The complete binding energy is (more details in Krane's book, page 68):

$$B = a_v A - a_s A^{2/3} - a_c Z(Z-1)A^{-1/3} - a_{sym} \frac{(A-2Z)^2}{A} + \delta$$

I want to explain the $Z(Z-1)$ term. After reading the book I thought I got the reason (from Krane):

Our binding energy formula must also include the Coulomb repulsion of the protons, which likewise tends to make the nucleus less tightly bound. Since each proton repels all of the others, this term is proportional to $Z(Z-1)$.

Then, in the book, the factor $Z(Z-1)$ is used to calculate the energy needed to charge a homogeneously charged sphere with radius $R$ and charge $Ze$:

$$-\frac{3}{5}\frac{Z^2 e^2}{4 \pi \epsilon R} \propto -\frac{Z^2}{R}$$

Where the negative sign implies a reduction in binding energy.

Then it is clear; $Z(Z-1)$ accounts for the Coulomb's repulsion force between the protons.

However, in the lecture my professor argued that accounts for the subtracted energy used to build up the nucleus (I literally copied this sentence really quick, so I may have copied it wrongly).

Then, how can we argue $Z(Z-1)$ in terms of energy? I think we could argue this repulsion in terms of Coulomb's potential.

  • 1
    $\begingroup$ "build up the proton" Do you mean nucleus? How do you build up a proton? I don't understand what's bothering you because $Z(Z-1) A^{-1/3}$ has all the particle terms and $a_c$ has all the constants buried inside ($e^2,\pi,\epsilon$, shielding factors, etc). $\endgroup$ – Bill N Feb 20 '19 at 19:48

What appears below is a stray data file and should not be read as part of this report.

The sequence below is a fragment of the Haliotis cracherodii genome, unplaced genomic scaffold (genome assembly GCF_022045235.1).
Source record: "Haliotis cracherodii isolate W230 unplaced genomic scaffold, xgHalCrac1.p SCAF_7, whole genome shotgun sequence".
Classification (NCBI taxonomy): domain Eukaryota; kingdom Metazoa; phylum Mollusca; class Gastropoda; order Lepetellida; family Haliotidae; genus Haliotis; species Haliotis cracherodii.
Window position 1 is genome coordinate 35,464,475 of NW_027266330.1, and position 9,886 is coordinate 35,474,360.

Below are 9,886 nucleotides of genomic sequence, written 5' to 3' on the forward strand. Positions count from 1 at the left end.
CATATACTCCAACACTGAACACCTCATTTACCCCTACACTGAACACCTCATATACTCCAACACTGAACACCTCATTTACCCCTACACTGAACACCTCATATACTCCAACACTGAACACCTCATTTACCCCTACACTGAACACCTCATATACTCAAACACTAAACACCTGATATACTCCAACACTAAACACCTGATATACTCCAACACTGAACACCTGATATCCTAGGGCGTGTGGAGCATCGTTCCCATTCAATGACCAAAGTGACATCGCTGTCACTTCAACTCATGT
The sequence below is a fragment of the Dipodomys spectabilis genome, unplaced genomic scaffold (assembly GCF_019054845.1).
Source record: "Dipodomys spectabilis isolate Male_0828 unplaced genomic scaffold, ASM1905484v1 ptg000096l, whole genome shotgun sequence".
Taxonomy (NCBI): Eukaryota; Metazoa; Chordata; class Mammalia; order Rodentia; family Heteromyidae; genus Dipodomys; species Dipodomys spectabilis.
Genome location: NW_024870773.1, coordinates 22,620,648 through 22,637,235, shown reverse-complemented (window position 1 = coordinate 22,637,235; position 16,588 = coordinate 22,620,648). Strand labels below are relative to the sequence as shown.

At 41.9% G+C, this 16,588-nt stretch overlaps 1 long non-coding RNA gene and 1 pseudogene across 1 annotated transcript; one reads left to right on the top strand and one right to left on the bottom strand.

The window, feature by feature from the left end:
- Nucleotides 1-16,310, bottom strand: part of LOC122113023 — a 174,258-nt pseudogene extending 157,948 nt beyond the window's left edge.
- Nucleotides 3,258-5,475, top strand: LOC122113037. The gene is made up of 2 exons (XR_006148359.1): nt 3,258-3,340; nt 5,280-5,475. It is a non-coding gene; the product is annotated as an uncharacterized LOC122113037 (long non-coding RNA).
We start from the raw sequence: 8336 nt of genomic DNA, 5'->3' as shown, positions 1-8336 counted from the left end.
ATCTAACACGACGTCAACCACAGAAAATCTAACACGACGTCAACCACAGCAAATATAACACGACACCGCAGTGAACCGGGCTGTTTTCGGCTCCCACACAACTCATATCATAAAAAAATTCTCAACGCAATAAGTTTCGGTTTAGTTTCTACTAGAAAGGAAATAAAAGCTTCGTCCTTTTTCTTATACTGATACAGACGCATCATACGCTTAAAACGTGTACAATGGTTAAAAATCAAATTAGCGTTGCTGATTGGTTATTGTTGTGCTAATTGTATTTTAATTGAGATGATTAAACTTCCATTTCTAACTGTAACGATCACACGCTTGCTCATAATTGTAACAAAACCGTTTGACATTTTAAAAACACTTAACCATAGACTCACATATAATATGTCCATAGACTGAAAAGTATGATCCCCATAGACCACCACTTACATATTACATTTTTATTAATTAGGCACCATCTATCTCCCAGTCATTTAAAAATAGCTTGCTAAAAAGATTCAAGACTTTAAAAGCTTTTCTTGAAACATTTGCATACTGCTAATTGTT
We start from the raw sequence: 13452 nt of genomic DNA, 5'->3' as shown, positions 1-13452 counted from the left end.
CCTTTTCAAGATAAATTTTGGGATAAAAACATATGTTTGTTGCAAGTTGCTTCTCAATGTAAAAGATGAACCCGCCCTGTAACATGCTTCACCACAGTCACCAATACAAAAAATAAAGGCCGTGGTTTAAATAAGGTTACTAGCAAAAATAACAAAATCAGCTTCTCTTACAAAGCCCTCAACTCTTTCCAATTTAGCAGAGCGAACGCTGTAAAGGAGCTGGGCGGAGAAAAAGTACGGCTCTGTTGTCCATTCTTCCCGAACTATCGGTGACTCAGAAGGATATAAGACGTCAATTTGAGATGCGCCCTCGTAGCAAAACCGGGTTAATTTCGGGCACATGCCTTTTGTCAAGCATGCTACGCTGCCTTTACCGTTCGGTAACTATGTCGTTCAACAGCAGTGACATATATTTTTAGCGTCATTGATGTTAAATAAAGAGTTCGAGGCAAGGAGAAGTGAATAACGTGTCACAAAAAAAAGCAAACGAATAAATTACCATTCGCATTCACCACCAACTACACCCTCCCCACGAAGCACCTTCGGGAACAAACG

• $\begingroup$ Ups I meant the nucleus, my bad. What is bothering me is how to explain $Z(Z-1)$ in terms of energy $\endgroup$ – JD_PM Feb 20 '19 at 19:53
  • 5
    $\begingroup$ @JD_PM: When someone points out a mistake in the question, you should just edit the question to correct it. $\endgroup$ – user4552 Feb 20 '19 at 21:55
  • 1
    $\begingroup$ @JD_PM It IS a repulsion factor because it reduces the binding energy. High binding energy means more tightly bound. A negative contribution to BE means something is making the system less bound. Or are you asking how z(z-1) could have energy units? $\endgroup$ – Bill N Feb 21 '19 at 13:10
  • 1
    $\begingroup$ @JD_PM As I implied in my first comment, while $Z(Z-1)$ accounts for the interacting pairs of protons, there is also an $A^{-1/3}$ term which relates to the size of the nucleus, and hence is proportional to 1/R. The $a_c$ is an empirical factor which will absorb all the $e, \pi, \epsilon$ terms as well as account for the non-exactness of the 1/r term, and is the proportionality factor to make it all work out to energy. $\endgroup$ – Bill N Feb 21 '19 at 21:59

The number of combinations of $Z$ things, taken 2 at a time and ignoring order, is $Z(Z-1)/2$. Therefore the number of interacting pairs of protons is proportional to $Z(Z-1)$.

  • 1
    $\begingroup$ And the $A^{-1/3}$ mimics the inverse distance factor. $\endgroup$ – Bill N Feb 21 '19 at 13:06

Your Answer

By clicking “Post Your Answer”, you agree to our terms of service, privacy policy and cookie policy

Not the answer you're looking for? Browse other questions tagged or ask your own question.